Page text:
Students create astronaut gear in NASA program

Students create astronaut gear in NASA program

HUNCH, a NASA-funded program, partners space agency scientists with high schools and middle schools
HUNCH students from the North Carolina School of Science and Mathematics in Durham took their project involving the effect of zero gravity on the spine on the low-gravity plane in Houston last April.

Astronaut gear made by high school students in a NASA program will be sent up to the International Space Station in June. It will be the first student projects to be sent to the station during the program’s 10 years of operation.

These students are part of “High school students United with NASA to Create Hardware,” or HUNCH, a NASA-funded program that partners space agency scientists with high schools and middle schools. Students use STEM skills in drafting, electronics, and computer programming to conduct experiments and create training tools—such as stowage lockers and cargo transfer bags—to help prepare astronauts for life on the space station.

The program was created in 2003, when NASA HUNCH program manager Stacy Hale saw an opportunity to give STEM students a chance to work with NASA. Each school gets $2,000 for materials, and students who build training hardware are treated like NASA employees. The agency gets the equipment at a lower cost than what would be charged by outside contractors.

The program has grown from three schools in 2003 to about 45 schools in 10 states this year. The aim is to inspire students to pursue STEM careers, says Florence Gold, a HUNCH project manager. “It’s amazing what high school kids can accomplish when they realize they can do something,” Gold says. “Student ownership in a real-world project makes all the difference.”

To join HUNCH, schools submit a project proposal that includes information about class equipment and how the task will be integrated into the curriculum. Students work on the projects throughout the school year as part of STEM courses, and NASA mentors visit the classroom or video chat to monitor progress.

Many projects are designed for classes that are equipped for welding or electronic, wood, plastic, or metal fabrication. Other students have edited space station video for NASA websites.

Twelve schools with advanced STEM curriculum participate in a branch of the project called HUNCH Extreme Science, created in 2009. These students develop complex experiments that can operate in weak gravity and potentially go up to the space station.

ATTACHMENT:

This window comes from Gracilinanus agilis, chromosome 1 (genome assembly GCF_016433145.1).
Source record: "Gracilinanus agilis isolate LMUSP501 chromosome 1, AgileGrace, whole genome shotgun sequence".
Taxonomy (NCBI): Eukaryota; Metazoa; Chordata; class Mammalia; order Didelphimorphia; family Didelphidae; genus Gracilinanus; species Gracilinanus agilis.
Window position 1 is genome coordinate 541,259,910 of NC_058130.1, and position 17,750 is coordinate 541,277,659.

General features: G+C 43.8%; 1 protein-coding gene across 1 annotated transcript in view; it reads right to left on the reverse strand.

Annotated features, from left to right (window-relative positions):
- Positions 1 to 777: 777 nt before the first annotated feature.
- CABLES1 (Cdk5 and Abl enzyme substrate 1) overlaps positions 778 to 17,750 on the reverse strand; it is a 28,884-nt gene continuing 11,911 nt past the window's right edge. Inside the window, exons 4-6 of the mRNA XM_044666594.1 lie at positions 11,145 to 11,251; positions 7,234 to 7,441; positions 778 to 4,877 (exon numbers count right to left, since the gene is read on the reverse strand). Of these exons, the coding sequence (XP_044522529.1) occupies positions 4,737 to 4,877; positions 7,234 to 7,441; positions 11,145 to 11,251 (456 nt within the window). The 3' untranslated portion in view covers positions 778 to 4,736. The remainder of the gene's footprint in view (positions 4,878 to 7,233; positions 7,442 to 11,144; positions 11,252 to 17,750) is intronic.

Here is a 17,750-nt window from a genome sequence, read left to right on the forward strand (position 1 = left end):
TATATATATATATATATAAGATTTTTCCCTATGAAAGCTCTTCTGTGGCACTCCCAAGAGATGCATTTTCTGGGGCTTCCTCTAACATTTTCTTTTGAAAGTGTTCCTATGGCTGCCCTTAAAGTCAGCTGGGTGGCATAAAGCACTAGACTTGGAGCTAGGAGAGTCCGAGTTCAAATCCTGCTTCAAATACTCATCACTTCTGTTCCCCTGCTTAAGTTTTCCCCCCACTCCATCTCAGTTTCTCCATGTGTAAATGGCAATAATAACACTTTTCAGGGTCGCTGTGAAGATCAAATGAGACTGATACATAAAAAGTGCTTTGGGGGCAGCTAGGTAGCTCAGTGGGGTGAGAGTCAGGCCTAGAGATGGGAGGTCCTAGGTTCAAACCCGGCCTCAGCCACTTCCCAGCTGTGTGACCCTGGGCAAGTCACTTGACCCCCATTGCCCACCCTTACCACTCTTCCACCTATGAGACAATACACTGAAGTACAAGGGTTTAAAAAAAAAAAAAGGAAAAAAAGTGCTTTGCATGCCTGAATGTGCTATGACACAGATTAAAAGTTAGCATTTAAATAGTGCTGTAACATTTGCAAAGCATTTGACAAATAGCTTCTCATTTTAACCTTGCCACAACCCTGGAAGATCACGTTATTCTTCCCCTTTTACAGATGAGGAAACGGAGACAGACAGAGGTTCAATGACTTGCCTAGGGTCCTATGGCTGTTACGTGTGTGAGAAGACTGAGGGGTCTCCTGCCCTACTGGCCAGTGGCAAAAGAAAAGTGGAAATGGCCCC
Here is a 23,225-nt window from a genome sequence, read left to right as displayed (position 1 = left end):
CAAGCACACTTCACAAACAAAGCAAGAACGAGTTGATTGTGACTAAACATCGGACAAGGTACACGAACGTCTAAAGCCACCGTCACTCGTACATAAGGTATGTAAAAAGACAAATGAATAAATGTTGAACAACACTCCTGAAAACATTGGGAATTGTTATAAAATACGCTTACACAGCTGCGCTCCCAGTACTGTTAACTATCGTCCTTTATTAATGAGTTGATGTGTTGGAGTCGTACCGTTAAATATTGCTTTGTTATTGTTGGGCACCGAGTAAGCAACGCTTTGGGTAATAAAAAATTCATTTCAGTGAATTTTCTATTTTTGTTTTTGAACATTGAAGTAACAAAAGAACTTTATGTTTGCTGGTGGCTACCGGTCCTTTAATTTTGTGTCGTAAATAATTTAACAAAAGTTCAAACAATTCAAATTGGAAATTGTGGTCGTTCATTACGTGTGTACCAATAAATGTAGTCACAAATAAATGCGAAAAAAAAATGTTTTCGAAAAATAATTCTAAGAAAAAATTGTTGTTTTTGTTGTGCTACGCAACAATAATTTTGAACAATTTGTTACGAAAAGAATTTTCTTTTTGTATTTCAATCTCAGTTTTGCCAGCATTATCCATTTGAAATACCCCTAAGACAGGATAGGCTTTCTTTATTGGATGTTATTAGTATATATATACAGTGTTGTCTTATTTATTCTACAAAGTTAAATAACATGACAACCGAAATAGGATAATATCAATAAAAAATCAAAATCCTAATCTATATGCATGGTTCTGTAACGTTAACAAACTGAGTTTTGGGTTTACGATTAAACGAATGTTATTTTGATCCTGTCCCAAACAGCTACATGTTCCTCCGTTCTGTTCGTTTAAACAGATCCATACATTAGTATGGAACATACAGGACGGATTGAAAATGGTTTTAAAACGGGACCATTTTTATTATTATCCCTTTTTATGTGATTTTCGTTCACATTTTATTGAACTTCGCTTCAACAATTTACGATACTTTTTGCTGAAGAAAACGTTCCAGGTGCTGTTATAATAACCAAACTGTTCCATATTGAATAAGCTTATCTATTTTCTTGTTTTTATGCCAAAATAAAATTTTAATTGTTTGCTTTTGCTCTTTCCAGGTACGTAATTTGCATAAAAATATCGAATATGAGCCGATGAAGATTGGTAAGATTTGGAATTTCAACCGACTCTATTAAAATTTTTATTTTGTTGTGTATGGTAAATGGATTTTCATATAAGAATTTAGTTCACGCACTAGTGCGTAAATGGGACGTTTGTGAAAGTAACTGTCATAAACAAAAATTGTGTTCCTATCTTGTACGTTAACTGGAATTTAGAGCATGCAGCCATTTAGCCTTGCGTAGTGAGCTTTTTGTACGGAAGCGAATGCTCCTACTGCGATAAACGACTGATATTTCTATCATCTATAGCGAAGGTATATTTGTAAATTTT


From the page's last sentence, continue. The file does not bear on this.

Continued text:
HUNCH Extreme Science students don’t just design experiments—they test them on a zero-gravity plane based at NASA’s Johnson Space Center in Houston each April to see if they are suitable for space. NASA engineers fly students in a parabola pattern over the Gulf of Mexico, which allows them to experience different levels of gravity and assess their projects in space station conditions.

Three Extreme Science products were selected last spring by a group of NASA scientists to be sent up to the International Space Station. One product—algae grown in a gel-like solution that will be a source of oxygen on the space station—was created by students from Billings Central Catholic High School in Billings, Mont. In the other two projects, students from Clear Springs High School in League City, Texas, and Lakewood High School in Lakewood, Colo., created different types of plant chambers that make it possible to grow greens in zero gravity.

The New Horizons Governor’s School for Science and Technology in Hampton, Va., became part of the HUNCH Extreme Science program this year. One class is working on artificial photosynthesis to grow plants in space. After students design a three-dimensional prototype of the structure, NASA engineers will build it with real metals and materials. Four students will travel to Houston this April to test the project on the zero-gravity plane.

New Horizons integrated the NASA project into physics and engineering curriculum to give students more hands-on learning opportunities. “You can see the engagement light bulb turn on whenever students get to do things in connection to the real world,” says Rhett Woo, a physics teacher at New Horizons. “The key for the STEM field is that there is a connection between the books and what they are actually doing.”

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